Trump Turnberry Resort Ailsa Course Review

A perfect blend of championship challenge and wow-factor location; not for the faint-hearted

The green on the fabulous par-3,ninth (Photo: David Cannon/Getty Images)
(Image credit: Getty Images)

A perfect blend of championship challenge and wow-factor location; not for the faint-hearted

Trump Turnberry Resort Ailsa Course Review

Top 100 Ranking 2021/22 - 4 Previous Rankings 2019/20 - 01 2017/18 - 01 2015/16 - 04 2013/14 - 04 2011/12 - 03 2009/10 - 02

Summer Green Fees

Round - £275-£395

Visitors: welcome every day

Medal Tee: Par 71 - 6,511 Yards

Changes since previous ranking

None advised

 WATCH: The Average Golfer visits the Ailsa Course at Trump Turnberry -

Trump Turnberry Resort Ailsa Course Review

The Ailsa Course is a favourite of many golfing aficionados; a supreme championship links in one of the finest settings in the UK&I.

One of the most recent newcomers to host The Open, its first was in 1977. This turned into one of the all-time classics, the Duel in the Sun. Tom Watson finally edged it, just one stroke ahead of Jack Nicklaus.

The par-3 4th. (Photo by David Cannon/Getty Images)

Since then, it has hosted the tournament on three further occasions, so it was certainly a very bold move when it was decided to make substantial changes in a quest to make it better still.

Martin Ebert, still very much the architect of the day, was called back in. He had previously made some changes prior to the 2009 Open. This time, he was given far greater scope and resources. The result means that the course has moved on dramatically since its original post-WWII restoration by Philip Mackenzie Ross.

The par-5 7th (Photo by David Cannon/Getty Images)

Sea Changes

Without doubt the most significant and exciting changes were those around the turn. The first of these is the creation of a spectacular par 3, the 9th. This is now a maximum-length one-shotter, played over the cliffs and crags to a new green right by of the lighthouse.

Following a diversion for the customary halt-time tipple in golf’s most amazing halfway house, the back nine now begins with a glorious, snaking par 5. This involves another daunting carry over the rocks. If the wind is howling in from the left, you may well have to aim your drive out to sea! The hole works its way gently right to left along the shore, taking in an enormous bunker some way short.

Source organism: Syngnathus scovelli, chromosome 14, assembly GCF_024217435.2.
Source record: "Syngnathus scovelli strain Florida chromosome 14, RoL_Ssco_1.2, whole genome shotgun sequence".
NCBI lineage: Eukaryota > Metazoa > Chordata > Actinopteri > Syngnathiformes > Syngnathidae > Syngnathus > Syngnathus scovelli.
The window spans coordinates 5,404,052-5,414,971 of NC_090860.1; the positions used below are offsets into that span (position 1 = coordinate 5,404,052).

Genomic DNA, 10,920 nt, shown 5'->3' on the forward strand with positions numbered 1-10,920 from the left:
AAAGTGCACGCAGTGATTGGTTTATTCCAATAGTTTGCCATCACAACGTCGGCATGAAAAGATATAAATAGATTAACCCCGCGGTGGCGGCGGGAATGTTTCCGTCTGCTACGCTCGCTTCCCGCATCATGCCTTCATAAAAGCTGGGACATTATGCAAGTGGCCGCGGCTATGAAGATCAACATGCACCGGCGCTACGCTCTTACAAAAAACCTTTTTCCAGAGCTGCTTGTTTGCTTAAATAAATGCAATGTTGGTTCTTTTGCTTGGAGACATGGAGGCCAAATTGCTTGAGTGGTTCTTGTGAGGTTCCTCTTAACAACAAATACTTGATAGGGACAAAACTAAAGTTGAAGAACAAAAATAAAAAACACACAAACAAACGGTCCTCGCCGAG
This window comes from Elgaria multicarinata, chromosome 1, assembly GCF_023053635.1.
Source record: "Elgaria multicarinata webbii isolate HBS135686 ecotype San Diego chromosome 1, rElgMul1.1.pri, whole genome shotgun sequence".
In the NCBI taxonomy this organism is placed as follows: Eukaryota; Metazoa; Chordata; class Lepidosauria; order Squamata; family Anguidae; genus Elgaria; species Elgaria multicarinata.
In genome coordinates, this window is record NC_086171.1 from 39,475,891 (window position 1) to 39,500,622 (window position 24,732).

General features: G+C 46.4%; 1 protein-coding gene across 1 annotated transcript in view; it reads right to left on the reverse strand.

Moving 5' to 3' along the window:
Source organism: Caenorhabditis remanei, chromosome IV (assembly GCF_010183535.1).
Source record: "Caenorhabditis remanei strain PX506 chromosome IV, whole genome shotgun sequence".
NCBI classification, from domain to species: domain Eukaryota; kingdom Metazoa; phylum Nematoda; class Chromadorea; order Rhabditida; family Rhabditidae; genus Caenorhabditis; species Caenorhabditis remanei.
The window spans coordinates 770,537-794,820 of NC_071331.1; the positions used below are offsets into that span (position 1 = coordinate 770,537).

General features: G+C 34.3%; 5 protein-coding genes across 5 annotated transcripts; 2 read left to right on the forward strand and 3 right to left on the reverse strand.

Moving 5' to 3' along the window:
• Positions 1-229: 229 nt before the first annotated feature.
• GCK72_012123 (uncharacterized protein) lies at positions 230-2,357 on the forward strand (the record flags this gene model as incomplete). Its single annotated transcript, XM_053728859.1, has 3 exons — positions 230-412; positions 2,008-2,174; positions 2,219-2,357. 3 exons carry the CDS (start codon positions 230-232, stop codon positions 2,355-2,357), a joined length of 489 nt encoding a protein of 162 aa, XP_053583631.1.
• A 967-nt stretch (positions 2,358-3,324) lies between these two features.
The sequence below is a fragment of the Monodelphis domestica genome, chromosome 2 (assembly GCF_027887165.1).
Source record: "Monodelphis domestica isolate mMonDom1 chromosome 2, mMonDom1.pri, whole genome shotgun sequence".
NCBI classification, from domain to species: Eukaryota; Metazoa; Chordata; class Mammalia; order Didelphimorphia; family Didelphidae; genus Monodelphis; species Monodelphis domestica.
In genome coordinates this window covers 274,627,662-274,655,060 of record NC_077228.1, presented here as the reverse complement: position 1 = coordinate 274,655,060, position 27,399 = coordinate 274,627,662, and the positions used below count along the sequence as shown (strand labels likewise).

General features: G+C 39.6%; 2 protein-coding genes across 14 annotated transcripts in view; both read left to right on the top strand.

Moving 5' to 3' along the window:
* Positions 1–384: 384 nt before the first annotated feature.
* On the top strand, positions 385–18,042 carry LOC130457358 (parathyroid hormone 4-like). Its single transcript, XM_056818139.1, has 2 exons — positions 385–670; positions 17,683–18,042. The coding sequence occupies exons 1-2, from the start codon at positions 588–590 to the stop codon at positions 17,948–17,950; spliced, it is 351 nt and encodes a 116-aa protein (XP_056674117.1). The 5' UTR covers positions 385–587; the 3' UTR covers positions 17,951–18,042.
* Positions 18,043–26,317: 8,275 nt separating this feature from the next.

The approach to the tenth

The 11th is another new hole, a gorgeous short hole that once again flirts with danger all the way on the left. This 3-5-3 sequence is a quite brilliant hat-trick of holes by the sea, taking full advantage of its thrilling location.

The beautiful par-3 eleventh hole

The good work continues, all the way to the 18th tee which has been moved up on to the dunes to create a far more impressive climax playing straight back towards the instantly recognisable hotel. As you would expect from such a top-level set-up, it is presented in immaculate order and is very high up the list when it comes to the best golf courses in Scotland.

The par-5 14th (Photo by David Cannon/Getty Images

There is no avoiding the ownership elephant in the room, but we are here for the golf. There is also no denying that it’s pricey, but having said that, it is in every respect one of the very best courses in the UK&I.

The well-protected sixteenth

Other Golf Courses Donald Trump Owns

Assessor Feedback

It was my first visit to Turnberry and it not only lived up to expectations it exceeded them. Champagne golf at champagne prices - bucket list. World-class bunkering and a signature stretch of holes that will have you reaching for your camera time and time again.

GM Verdict

A perfect blend of championship challenge and wow-factor location; not for the faint-hearted

Rob Smith
Rob Smith

Rob Smith has been playing golf for more than 40 years and been a contributing editor for Golf Monthly since 2012 specialising in course reviews and travel. He has now played 1,150 different courses in almost 50 countries. Despite lockdowns and travel restrictions last year, he still managed to play 80 different courses during 2021, 43 of them for the first time. This included 21 in 13 days on a trip to East Lothian in October. One of Rob's primary roles is helping to prepare the Top 100 and Next 100 Courses of the UK&I, of which he has played all but nine. Rob is a member of Tandridge Golf Club in Surrey where his handicap hovers around 16. You can contact him at